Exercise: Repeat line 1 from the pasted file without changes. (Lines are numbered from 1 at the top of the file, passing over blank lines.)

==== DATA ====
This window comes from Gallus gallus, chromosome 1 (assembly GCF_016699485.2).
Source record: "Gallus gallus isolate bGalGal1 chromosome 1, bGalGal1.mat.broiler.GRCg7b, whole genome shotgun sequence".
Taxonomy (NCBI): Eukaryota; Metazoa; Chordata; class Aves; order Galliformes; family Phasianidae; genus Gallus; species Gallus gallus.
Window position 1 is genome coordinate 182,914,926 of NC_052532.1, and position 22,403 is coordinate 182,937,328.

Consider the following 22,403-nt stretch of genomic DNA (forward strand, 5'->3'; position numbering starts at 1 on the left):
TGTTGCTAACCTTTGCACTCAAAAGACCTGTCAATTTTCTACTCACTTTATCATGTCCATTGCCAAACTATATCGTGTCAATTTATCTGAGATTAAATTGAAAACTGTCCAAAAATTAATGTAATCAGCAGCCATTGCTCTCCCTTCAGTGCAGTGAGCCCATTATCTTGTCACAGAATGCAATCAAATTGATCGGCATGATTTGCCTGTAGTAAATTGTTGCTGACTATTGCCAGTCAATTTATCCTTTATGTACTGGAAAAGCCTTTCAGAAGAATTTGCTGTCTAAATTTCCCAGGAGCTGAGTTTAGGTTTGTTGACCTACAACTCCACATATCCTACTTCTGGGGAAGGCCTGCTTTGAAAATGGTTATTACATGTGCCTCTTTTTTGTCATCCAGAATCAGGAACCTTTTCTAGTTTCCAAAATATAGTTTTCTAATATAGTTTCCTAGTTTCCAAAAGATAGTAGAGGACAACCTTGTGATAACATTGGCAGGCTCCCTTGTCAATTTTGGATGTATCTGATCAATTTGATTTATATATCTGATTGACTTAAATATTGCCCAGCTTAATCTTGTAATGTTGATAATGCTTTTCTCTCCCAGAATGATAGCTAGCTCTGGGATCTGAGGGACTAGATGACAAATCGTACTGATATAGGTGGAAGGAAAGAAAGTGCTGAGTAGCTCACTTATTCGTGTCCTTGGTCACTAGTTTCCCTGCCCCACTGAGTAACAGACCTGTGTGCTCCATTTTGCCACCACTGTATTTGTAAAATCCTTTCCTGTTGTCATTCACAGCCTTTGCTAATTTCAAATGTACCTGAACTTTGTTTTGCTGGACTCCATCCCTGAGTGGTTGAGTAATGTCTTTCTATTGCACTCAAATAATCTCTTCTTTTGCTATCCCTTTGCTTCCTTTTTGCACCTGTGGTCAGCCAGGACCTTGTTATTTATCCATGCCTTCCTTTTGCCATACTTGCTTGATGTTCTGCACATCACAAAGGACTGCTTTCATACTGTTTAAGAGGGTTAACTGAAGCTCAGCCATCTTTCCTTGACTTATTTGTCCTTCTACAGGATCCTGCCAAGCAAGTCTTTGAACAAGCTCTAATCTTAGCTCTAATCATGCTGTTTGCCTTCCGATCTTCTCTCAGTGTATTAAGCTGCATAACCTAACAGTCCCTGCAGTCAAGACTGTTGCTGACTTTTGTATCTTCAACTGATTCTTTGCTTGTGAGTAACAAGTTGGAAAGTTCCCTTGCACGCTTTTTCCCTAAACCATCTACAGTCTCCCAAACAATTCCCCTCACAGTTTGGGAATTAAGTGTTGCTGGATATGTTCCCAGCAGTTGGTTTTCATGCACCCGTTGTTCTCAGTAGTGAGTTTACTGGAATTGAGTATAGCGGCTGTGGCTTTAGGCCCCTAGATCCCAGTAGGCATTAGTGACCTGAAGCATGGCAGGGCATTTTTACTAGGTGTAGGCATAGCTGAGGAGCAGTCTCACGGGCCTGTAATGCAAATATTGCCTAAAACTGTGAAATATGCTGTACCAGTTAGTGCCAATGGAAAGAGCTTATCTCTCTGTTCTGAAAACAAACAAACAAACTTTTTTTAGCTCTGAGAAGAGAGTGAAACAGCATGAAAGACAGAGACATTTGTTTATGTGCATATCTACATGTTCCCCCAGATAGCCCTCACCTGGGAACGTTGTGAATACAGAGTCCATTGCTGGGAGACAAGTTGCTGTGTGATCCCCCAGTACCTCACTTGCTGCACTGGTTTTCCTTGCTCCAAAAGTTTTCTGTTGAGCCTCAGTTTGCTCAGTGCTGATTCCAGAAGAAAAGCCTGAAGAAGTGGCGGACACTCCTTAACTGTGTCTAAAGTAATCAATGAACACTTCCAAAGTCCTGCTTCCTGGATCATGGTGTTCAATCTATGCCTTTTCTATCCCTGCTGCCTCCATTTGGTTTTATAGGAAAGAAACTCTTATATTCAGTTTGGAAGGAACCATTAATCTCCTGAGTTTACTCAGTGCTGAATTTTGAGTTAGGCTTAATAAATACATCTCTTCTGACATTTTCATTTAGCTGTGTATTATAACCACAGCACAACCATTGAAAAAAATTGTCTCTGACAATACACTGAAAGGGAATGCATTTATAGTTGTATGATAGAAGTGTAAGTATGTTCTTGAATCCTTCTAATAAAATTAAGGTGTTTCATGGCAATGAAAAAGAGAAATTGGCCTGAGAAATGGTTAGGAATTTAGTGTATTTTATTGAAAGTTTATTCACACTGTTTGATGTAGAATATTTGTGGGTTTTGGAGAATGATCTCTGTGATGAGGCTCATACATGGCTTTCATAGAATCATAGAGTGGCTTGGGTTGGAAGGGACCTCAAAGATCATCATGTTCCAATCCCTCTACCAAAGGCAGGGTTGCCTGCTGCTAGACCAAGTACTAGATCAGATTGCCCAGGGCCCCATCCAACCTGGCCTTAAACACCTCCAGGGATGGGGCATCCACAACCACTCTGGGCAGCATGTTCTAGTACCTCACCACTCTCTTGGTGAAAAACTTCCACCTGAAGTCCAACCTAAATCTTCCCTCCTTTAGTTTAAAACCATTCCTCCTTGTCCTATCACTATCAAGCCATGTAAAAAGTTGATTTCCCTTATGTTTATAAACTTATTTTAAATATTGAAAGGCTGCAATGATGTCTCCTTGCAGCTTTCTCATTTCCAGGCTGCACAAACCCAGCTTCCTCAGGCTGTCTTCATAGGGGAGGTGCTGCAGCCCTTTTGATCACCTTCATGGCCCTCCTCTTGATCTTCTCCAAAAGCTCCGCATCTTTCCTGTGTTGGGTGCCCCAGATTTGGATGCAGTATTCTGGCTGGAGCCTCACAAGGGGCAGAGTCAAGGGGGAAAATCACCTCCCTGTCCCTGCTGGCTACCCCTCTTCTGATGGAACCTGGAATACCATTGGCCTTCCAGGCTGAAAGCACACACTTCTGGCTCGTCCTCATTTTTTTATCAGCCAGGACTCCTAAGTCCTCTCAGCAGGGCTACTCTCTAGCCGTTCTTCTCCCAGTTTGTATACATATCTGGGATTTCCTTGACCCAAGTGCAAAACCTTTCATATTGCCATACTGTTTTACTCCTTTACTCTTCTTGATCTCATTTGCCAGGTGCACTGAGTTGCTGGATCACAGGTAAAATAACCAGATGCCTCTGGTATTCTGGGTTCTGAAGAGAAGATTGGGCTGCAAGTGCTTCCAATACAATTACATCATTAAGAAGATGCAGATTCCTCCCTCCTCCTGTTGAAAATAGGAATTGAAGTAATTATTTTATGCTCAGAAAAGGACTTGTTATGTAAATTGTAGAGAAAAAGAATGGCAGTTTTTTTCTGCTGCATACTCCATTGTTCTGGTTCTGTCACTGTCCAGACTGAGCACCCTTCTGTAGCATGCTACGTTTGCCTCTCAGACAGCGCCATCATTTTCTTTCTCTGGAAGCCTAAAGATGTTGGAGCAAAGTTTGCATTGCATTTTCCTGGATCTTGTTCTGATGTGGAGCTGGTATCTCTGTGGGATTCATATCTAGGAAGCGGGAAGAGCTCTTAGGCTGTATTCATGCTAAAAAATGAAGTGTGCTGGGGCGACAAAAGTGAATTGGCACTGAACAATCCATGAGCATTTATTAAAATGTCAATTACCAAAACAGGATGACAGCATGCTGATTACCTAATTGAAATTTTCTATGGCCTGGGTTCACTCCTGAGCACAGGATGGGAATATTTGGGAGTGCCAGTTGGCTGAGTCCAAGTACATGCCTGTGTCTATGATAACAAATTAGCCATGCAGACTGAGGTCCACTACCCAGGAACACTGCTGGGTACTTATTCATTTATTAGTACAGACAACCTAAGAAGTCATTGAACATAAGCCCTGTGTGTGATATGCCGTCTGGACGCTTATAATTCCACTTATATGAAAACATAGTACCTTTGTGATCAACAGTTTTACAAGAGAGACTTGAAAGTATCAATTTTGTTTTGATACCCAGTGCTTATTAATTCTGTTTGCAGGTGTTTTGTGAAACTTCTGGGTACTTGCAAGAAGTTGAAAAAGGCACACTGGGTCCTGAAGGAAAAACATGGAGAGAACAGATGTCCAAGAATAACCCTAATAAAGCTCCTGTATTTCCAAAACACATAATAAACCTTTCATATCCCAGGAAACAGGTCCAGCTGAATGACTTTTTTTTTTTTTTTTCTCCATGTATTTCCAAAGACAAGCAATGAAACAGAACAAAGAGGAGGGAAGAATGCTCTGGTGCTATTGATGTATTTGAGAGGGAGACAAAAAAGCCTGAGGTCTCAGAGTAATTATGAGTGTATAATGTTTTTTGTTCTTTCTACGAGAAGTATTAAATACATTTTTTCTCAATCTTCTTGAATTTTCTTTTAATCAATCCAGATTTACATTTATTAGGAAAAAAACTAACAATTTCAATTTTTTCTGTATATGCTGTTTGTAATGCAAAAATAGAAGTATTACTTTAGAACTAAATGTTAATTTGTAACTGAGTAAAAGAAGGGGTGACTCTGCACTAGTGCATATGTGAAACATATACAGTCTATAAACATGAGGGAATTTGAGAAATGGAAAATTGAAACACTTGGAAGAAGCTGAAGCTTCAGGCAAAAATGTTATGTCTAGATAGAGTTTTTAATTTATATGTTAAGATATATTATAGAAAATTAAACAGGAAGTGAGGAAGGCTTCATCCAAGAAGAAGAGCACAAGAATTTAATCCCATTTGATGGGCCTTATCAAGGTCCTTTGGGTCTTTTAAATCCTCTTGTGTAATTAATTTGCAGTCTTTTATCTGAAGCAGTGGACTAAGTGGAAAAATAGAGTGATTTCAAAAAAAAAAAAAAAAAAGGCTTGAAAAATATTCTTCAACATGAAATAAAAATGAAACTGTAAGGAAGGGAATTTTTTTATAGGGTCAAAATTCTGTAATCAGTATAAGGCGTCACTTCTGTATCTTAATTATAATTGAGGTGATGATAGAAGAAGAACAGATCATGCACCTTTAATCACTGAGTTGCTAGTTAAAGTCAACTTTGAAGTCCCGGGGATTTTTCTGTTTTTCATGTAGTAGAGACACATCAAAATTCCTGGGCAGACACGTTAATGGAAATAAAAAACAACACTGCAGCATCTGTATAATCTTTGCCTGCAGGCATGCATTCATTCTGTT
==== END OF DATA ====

This window comes from Gallus gallus, chromosome 1 (assembly GCF_016699485.2).